Another thing that helps us is people’s art. Capture it somehow and share it with us. We can use it for promotional material, and you’re also welcome to use it to make your own posts about Needpedia more interesting as well. Instead of donating to us so we can make an ad, you can effectively make one for us yourself. Word of mouth is powerful so even if you can’t make art, you can still help us spread the word.

Answer: Let's say you had an idea for converting an old mall or something into a homeless shelter. For your idea to have any chance of success you'll need input from experts in a number of different fields. That's what the Layer System was made for, initially.

But it was soon realized that this only scratches the surface of what's possible with layers.

For instance, if you expand the definition of "expert" to include people who know what it's like living as a member of different social demographics, then the layer system becomes a powerful way for designers to hear from otherwise marginalized communities, and others. Someone designing a homeless shelter could get feedback from people who've actually lived in shelters, or are actively living in one. They could hear feedback from women and people with disabilities and everyone else.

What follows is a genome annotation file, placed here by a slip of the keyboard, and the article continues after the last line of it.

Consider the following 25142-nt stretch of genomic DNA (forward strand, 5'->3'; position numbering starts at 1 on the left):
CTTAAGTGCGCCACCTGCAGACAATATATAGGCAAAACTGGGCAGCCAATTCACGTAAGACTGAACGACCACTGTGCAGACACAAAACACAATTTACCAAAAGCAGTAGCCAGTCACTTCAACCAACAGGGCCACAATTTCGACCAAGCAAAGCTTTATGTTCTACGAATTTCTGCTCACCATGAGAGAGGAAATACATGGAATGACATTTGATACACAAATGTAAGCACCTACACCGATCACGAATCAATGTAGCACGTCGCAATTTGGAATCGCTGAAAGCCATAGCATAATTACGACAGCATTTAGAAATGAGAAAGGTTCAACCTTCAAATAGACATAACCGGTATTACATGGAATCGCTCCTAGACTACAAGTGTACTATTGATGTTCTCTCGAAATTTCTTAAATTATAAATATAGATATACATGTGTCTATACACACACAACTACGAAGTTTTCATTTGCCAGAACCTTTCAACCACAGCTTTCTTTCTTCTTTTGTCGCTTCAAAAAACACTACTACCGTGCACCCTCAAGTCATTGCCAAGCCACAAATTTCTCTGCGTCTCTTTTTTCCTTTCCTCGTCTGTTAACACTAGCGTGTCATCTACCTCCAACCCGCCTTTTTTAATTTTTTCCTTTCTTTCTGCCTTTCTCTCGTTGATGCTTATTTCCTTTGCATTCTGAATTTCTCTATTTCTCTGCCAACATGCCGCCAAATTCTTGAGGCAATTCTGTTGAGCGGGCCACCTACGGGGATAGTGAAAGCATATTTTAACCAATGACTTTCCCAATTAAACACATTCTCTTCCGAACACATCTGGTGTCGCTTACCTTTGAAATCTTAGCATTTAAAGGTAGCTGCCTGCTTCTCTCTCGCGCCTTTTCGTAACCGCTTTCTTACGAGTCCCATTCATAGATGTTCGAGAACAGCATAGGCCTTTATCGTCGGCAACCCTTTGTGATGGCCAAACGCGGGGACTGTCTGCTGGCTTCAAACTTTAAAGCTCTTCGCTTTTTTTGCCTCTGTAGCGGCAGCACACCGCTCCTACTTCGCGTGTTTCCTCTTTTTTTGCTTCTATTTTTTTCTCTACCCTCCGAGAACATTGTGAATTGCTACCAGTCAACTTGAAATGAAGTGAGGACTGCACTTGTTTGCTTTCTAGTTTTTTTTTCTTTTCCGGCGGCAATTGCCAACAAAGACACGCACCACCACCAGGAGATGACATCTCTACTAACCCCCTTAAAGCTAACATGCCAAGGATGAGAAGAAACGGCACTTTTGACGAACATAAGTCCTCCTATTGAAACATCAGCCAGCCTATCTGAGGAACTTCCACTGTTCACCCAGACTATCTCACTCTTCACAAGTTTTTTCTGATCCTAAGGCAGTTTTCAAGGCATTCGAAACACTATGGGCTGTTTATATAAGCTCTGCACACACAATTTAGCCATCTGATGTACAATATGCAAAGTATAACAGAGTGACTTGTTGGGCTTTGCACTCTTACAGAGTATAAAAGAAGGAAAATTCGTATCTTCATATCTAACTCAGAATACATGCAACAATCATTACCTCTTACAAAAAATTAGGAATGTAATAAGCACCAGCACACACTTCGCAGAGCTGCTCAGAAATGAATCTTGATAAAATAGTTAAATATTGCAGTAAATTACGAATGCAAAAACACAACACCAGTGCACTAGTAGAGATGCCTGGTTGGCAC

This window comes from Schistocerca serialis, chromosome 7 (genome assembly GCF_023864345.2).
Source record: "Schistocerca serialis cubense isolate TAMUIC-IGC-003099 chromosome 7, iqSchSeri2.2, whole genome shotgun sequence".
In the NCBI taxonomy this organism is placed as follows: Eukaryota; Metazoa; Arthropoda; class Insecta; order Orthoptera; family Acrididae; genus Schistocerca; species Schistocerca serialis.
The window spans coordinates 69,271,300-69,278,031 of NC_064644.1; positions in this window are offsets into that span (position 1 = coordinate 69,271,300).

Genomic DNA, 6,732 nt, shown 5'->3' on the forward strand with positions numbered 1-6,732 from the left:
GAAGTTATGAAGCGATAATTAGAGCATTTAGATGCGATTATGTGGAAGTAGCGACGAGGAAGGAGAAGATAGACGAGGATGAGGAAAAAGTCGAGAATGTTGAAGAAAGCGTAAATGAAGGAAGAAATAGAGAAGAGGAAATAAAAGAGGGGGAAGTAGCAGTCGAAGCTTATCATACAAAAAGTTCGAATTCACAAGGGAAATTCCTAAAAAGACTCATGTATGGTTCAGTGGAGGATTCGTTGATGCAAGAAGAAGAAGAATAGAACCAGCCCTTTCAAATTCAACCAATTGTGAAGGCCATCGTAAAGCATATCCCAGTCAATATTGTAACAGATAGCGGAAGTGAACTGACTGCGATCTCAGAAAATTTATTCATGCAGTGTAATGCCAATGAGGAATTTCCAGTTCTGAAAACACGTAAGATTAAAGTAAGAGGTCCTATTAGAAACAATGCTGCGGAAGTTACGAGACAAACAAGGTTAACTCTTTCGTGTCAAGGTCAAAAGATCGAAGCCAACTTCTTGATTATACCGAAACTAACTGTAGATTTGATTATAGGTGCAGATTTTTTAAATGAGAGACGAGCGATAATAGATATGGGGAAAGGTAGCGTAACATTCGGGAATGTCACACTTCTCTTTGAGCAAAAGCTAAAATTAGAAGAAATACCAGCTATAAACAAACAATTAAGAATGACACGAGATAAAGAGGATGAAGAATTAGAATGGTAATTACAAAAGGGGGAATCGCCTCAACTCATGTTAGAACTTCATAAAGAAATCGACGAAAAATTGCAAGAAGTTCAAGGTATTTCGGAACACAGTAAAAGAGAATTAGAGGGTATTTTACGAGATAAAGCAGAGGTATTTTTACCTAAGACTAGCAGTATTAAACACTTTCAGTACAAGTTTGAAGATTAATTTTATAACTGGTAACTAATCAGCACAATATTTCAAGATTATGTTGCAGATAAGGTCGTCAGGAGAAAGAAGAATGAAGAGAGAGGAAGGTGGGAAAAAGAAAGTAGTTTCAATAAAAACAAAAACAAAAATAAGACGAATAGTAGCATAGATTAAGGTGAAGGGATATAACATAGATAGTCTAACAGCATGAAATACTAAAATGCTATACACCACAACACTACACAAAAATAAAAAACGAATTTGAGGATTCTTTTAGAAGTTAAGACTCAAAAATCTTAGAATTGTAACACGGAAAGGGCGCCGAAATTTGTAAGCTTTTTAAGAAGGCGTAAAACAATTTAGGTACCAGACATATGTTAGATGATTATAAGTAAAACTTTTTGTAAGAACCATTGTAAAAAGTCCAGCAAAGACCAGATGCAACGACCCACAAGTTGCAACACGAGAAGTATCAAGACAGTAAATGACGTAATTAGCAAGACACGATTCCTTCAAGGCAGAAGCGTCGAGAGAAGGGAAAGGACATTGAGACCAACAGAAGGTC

As experts work on problems in the real world, their layers also become excellent places for students to learn. Increasing transparency also increases public trust and cooperation, which can be extremely valuable.

And lastly but possibly most profound of all, layers can be used for conflict resolution languages. Formulas such as NVC can translate even the most stressful of conversations into productive and helpful information. Conflict resolution layers can tremendously boost the problem solving abilities of entire communities, anyone interested can watch a free workshop on NVC here: https://www.youtube.com/watch?v=l7TONauJGfc
Answer: Nope. Go ahead and make a funny layer or two, just don't make so many it blocks out important content or we'll have to ban it. -At least until we can develop more specialized features, please put the emphasis on quality rather than quantity, or our admins are gonna have to trash it. It's also important to remember that the kind of humor people enjoy in discussions around subjects like "drugs" and "farts", verses those regarding more painful subjects like "rape" and "torture", are different. Please be respectful.